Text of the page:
the delivery room (WHO, 2006). When mothers were asked to take their newborns to a vaccination room for their hepatitis B vaccine birth dose, vaccine coverage was low.

Childhood Vaccination

ACIP recommends that unvaccinated children and adults under 19 years old be given the hepatitis B vaccine series (Mast et al., 2005). Studies have found racial and ethnic disparities in childhood vaccination rates: Asian and Pacific Islander (API), Hispanic, and black children had lower vaccination rates than non-Hispanic white children (CDC, 2000; Darling et al., 2005; Jenkins et al., 2000; Morita et al., 2008; Szilagyi et al., 2002). However, when poverty was controlled for, the estimates did not remain significantly lower for any racial or ethnic population than for non-Hispanic white children (CDC, 2009c).

Studies have also found geographic variability in vaccination coverage (Darling et al., 2005; Morita et al., 2008; Szilagyi et al., 2002). The disparities are seen state by state and within regions. For instance, in 2008, Maryland had the highest percentage of children who were up to date1 on their vaccinations with a rate of 82.3%, compared with Montana with a rate of 59.2% (CDC, 2009c). Szilagyi et al. (2002) looked at the use of reminder and recall interventions by primary-care providers to increase immunization rates for children under 2 years old. Before the intervention, the baseline geographic disparity was an 18% difference between innercity children (55%) and suburban children (73%). Within 3 years of the establishment of the intervention, the vaccination rates had increased in all areas, including 84% in the inner city and 88% in the suburbs.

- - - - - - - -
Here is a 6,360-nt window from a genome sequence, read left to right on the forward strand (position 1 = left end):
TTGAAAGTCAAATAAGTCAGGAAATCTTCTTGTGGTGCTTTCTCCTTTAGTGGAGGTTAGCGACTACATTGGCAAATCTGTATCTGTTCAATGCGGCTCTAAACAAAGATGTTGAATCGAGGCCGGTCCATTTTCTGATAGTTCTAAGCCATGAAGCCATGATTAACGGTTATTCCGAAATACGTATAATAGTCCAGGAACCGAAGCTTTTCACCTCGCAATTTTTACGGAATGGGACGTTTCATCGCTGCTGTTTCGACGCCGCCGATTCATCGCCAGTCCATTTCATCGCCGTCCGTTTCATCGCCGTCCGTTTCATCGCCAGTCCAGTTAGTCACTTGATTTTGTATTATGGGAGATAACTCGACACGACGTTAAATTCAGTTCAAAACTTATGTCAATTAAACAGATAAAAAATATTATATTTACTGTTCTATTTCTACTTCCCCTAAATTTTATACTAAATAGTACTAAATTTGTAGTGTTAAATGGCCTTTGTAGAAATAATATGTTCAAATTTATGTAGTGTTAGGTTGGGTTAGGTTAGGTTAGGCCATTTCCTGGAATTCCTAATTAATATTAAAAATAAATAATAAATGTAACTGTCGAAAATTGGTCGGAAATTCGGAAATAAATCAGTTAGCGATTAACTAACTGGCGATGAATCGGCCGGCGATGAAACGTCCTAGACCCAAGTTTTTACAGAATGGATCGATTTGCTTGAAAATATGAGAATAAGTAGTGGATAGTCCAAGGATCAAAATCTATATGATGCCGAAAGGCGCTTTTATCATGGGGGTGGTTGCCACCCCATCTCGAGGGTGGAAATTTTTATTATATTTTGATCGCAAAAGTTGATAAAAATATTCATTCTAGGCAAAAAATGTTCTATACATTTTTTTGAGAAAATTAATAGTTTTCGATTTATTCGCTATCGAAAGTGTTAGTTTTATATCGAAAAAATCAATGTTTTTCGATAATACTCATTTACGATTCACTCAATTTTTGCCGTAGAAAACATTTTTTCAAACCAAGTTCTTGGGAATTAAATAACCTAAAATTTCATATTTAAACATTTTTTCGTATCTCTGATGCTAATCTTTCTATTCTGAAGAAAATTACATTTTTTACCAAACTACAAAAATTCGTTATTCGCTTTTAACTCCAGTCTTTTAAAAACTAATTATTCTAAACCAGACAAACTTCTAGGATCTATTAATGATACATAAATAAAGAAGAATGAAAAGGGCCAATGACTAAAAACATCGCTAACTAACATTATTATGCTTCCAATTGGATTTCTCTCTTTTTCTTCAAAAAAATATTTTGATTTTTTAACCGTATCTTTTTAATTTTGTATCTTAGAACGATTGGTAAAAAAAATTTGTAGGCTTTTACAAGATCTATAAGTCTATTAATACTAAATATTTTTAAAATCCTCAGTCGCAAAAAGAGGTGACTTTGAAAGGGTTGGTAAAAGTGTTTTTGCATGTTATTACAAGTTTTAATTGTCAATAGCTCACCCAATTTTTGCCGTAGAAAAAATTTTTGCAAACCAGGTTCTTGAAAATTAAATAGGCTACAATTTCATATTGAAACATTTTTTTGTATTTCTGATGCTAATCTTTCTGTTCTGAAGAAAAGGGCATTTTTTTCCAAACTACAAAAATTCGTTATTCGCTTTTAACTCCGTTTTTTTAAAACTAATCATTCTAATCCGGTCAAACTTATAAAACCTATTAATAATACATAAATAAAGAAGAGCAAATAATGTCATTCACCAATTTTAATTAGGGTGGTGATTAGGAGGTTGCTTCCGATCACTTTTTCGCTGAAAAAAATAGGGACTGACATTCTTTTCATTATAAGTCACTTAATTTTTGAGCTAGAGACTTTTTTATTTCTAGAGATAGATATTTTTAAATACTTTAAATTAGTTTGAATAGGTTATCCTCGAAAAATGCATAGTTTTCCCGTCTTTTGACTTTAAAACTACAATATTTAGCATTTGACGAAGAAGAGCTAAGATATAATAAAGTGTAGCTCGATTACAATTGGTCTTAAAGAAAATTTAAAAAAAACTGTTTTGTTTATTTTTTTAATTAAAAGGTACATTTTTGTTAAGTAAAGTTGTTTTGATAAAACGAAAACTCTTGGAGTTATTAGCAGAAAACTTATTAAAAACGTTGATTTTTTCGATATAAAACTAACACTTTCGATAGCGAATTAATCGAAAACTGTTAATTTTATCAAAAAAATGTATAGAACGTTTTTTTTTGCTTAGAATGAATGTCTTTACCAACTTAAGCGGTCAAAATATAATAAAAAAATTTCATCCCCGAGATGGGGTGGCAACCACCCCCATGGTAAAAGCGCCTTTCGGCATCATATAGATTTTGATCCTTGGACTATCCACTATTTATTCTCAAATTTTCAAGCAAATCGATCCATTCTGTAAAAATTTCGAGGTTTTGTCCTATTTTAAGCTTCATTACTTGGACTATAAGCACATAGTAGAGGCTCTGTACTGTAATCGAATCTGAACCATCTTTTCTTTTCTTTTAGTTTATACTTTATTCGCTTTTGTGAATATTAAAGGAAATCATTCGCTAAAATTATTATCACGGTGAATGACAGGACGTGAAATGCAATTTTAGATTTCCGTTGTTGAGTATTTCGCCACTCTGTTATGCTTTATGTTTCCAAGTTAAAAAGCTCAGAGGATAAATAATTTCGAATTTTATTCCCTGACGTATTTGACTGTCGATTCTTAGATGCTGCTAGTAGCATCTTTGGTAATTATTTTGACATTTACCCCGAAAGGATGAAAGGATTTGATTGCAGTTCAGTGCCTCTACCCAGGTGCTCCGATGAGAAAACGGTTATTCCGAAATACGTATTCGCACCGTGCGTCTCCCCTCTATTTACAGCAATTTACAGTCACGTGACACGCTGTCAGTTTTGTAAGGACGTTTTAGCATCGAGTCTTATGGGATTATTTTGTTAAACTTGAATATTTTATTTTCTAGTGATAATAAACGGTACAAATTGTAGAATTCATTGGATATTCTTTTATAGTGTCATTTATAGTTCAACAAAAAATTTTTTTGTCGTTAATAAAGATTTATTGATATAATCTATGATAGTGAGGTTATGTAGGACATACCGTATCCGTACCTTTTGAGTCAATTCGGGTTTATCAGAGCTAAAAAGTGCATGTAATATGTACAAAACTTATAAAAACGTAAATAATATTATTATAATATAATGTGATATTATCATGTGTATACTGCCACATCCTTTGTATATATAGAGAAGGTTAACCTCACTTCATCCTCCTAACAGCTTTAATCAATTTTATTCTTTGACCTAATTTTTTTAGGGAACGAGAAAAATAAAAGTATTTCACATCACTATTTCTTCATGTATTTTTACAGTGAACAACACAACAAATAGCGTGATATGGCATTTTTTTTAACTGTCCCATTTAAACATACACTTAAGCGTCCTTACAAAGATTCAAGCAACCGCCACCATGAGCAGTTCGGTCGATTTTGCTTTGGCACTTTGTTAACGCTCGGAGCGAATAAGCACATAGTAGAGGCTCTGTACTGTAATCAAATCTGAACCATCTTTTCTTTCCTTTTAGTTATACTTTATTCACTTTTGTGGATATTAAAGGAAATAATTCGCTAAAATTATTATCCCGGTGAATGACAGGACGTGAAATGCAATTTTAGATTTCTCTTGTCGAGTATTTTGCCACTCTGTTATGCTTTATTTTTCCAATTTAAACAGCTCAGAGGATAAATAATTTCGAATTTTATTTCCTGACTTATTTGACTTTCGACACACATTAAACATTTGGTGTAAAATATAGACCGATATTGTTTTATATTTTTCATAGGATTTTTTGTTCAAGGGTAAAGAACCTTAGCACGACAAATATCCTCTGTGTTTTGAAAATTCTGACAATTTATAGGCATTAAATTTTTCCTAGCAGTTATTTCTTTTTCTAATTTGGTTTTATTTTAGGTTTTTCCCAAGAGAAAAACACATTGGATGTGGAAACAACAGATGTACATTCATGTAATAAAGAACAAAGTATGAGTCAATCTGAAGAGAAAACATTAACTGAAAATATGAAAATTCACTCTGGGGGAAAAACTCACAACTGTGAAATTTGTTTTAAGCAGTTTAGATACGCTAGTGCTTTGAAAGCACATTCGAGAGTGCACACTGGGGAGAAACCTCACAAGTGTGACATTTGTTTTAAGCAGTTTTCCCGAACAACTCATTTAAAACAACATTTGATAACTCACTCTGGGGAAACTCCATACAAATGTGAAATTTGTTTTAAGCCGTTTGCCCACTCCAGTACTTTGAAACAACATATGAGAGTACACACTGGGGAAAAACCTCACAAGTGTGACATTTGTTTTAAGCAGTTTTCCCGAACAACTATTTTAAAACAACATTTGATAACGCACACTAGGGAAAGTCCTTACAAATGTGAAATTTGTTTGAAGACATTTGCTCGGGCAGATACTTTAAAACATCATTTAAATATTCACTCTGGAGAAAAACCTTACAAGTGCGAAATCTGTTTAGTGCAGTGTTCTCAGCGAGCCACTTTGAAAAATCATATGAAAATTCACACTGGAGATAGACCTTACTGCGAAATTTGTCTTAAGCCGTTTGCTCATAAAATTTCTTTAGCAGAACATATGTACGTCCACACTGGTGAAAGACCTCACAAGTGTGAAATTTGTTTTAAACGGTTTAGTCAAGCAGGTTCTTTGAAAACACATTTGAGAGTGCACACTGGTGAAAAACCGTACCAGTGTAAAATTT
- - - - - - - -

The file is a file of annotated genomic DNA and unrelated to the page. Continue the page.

All but three states—Alabama, Montana, and South Dakota—have a childhood hepatitis B vaccination mandate for daycare or school entry (Immunization Action Coalition, 2009). A retrospective cohort study of Chicago public-school children found that the hepatitis B vaccination school-entry mandate led to an increase in the vaccination rate among all children and substantially decreased the disparity in the vaccination rate between white children and black and Hispanic children (Morita et al., 2008). Before the school-entry mandate, the study found immunizations rates in non-Hispanic white, black, and Hispanic children of 89%, 76%, and 74%, respectively. After the mandate was enacted, the rates changed to


The immunization series used in these data includes the following vaccinations—4 or more doses of DTaP, 3 or more doses of poliovirus vaccine, 1 or more dose of any measles-containing vaccine, 3 or more doses of Hib vaccine, 3 or more doses of hepatitis B vaccine, as well as 1 or more dose of varicella vaccine (CDC, 2009c).

The National Academies | 500 Fifth St. N.W. | Washington, D.C. 20001
Copyright © National Academy of Sciences. All rights reserved.
Terms of Use and Privacy Statement